Friday, November 28, 2008

Exasperated by the demands of his sitters, Sargent proclaimed portraiture to be “a pimp’s profession” and by 1907 resolved never to accept another oil paintings portrait commission. During his later years, the fine art reproduction artist devoted himself to creating decorative murals for public buildings and to oil paintings watercolors and small canvases purely for pleasure.

In 1911 Sargent vacationed with his sister’s family in Switzerland, where he painted Nonchaloir (“nonchalance”). A casual character study instead of a formal oil paintings portrait, it depicts Sargent’s niece Rose-Marie Ormond Michel, whom he nicknamed “Intertwingle” because of her agile, intertwined poses. Influenced by the “fine art for art’s sake” movement, the oil painter unified the color scheme with the amber light of a lazy afternoon. The straight lines of the posh furnishings in the Swiss hotel accentuate the swift brushstrokes used to delineate his niece’s fingers, hair, cashmere shawl, and satin skirt.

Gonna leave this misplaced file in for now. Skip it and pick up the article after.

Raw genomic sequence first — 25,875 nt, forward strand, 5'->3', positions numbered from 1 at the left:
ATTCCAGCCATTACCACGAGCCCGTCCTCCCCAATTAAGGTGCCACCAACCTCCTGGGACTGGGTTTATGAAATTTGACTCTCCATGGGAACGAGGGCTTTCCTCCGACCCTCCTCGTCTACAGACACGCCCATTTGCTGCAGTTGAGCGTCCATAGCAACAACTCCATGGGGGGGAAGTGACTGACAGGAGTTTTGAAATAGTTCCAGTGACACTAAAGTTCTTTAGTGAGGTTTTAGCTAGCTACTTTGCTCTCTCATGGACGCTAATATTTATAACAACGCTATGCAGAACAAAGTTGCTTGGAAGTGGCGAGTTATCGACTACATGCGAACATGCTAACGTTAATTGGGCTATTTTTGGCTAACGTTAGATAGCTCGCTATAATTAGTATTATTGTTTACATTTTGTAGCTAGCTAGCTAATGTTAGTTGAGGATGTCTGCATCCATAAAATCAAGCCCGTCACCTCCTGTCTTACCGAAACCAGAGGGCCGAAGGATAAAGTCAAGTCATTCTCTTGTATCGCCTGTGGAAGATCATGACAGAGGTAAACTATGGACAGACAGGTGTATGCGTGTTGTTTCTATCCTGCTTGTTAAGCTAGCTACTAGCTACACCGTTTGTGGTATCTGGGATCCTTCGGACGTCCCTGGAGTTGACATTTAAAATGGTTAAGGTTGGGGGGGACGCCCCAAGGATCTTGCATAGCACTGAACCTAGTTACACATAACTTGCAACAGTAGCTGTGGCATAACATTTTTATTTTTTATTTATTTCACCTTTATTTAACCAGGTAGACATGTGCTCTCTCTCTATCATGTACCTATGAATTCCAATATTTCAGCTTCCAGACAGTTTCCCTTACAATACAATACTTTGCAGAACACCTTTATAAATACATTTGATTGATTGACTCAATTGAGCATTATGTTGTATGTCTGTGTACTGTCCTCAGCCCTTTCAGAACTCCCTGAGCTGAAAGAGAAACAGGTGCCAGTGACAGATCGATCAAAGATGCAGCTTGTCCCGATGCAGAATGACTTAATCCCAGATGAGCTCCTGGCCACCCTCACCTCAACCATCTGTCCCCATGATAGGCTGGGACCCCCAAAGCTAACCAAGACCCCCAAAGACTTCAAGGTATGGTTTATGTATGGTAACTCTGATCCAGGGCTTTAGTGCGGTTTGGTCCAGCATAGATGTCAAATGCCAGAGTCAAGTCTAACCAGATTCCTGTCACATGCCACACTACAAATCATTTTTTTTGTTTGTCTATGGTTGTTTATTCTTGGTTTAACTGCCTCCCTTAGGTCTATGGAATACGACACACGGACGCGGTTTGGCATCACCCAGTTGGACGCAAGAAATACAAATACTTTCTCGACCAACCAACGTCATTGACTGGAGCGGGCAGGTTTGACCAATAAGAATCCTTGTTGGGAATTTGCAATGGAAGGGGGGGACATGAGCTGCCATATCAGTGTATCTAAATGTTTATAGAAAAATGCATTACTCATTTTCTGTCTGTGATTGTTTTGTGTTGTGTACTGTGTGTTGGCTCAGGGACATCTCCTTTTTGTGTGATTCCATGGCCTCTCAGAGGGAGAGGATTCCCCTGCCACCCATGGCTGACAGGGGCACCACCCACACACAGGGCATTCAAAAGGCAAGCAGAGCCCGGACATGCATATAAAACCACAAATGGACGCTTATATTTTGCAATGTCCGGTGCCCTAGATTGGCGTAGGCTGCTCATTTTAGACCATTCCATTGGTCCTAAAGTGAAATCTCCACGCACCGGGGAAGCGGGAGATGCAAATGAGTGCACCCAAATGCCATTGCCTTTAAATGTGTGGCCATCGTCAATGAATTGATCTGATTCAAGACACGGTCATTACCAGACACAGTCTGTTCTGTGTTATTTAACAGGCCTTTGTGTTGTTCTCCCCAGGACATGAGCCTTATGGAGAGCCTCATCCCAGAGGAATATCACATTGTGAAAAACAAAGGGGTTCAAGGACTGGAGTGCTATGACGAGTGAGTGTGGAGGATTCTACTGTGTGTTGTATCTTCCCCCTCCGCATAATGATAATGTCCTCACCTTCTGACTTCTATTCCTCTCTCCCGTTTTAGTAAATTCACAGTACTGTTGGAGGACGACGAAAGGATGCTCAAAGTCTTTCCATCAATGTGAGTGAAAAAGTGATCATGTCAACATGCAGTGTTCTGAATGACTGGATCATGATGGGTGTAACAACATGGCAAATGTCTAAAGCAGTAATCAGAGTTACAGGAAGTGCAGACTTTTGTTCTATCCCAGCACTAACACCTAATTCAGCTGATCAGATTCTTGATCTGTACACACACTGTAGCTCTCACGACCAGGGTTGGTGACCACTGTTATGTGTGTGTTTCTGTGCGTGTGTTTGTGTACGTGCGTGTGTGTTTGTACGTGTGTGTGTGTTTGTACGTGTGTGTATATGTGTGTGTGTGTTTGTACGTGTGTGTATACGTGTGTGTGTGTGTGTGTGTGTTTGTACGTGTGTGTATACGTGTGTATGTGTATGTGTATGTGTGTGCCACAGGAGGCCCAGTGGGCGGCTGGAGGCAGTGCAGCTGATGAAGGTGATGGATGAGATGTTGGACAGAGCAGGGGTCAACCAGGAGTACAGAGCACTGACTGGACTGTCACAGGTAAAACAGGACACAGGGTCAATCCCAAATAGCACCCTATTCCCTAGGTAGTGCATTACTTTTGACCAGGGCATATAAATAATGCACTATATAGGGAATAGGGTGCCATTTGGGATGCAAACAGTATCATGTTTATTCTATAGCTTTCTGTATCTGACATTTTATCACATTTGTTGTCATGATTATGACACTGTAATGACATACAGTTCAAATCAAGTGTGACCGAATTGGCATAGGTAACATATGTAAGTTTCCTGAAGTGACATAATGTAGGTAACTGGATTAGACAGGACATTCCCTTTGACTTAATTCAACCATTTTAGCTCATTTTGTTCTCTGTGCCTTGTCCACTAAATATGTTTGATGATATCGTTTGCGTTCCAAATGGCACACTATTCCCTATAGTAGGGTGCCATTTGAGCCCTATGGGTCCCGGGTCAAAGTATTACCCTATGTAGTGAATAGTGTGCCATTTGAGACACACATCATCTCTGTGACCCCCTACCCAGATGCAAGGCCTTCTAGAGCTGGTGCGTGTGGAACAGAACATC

Late in life, Sargent also returned to landscapes oil paintings, working almost exclusively outdoors. He spent the autumn of 1908 relaxing on the Spanish island of Majorca. Valdemosa, Majorca: Thistles and Herbage on a Hillside is a tour de force of Sargent’s brushwork. Against the sandy soil, the sunny highlights that gleam from roots and twigs create abstract networks of white paintings.